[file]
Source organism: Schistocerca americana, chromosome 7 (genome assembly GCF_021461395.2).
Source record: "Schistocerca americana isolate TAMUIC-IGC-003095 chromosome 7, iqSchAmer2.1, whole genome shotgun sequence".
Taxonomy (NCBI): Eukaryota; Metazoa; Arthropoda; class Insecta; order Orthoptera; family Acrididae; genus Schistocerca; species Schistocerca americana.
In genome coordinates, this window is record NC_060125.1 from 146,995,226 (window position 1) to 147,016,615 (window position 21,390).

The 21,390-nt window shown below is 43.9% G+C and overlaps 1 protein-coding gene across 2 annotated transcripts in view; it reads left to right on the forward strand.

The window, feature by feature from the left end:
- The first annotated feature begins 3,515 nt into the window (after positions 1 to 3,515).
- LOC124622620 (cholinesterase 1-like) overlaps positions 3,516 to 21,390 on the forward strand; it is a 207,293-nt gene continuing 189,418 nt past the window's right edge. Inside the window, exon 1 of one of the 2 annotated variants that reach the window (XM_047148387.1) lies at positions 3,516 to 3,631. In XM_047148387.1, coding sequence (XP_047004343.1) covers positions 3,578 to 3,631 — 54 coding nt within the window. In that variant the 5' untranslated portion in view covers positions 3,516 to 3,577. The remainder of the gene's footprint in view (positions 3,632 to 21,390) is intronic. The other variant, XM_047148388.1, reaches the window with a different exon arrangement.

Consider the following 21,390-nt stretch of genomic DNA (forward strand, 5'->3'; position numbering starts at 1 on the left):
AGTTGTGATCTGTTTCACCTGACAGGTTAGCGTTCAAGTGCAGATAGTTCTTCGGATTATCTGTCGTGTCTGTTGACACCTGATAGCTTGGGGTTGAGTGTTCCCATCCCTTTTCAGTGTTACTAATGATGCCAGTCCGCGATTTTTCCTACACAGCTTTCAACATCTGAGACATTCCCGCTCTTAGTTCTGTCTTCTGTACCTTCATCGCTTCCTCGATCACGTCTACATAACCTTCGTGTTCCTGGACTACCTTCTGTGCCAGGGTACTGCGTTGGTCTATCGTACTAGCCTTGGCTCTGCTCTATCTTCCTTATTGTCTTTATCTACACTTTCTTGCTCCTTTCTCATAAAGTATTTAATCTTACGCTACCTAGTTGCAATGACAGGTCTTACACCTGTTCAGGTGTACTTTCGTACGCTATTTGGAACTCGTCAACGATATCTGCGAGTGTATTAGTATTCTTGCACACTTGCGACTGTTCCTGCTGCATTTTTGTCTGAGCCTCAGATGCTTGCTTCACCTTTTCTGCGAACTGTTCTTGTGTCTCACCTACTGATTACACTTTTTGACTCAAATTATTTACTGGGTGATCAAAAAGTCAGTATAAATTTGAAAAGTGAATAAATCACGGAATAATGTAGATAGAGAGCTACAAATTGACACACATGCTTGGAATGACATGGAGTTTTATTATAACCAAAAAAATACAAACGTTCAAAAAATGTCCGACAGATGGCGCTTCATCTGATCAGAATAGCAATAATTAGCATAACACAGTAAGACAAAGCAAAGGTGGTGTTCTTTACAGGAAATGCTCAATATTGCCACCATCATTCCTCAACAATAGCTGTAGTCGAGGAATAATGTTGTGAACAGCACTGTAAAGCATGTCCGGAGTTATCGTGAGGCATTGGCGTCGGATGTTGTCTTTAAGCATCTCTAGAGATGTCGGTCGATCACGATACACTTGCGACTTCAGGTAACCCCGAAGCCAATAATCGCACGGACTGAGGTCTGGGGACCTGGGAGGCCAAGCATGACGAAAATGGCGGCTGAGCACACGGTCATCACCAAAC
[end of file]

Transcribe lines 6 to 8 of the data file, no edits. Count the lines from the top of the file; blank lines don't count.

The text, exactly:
The window, feature by feature from the left end:
- The first annotated feature begins 3,515 nt into the window (after positions 1 to 3,515).
- LOC124622620 (cholinesterase 1-like) overlaps positions 3,516 to 21,390 on the forward strand; it is a 207,293-nt gene continuing 189,418 nt past the window's right edge. Inside the window, exon 1 of one of the 2 annotated variants that reach the window (XM_047148387.1) lies at positions 3,516 to 3,631. In XM_047148387.1, coding sequence (XP_047004343.1) covers positions 3,578 to 3,631 — 54 coding nt within the window. In that variant the 5' untranslated portion in view covers positions 3,516 to 3,577. The remainder of the gene's footprint in view (positions 3,632 to 21,390) is intronic. The other variant, XM_047148388.1, reaches the window with a different exon arrangement.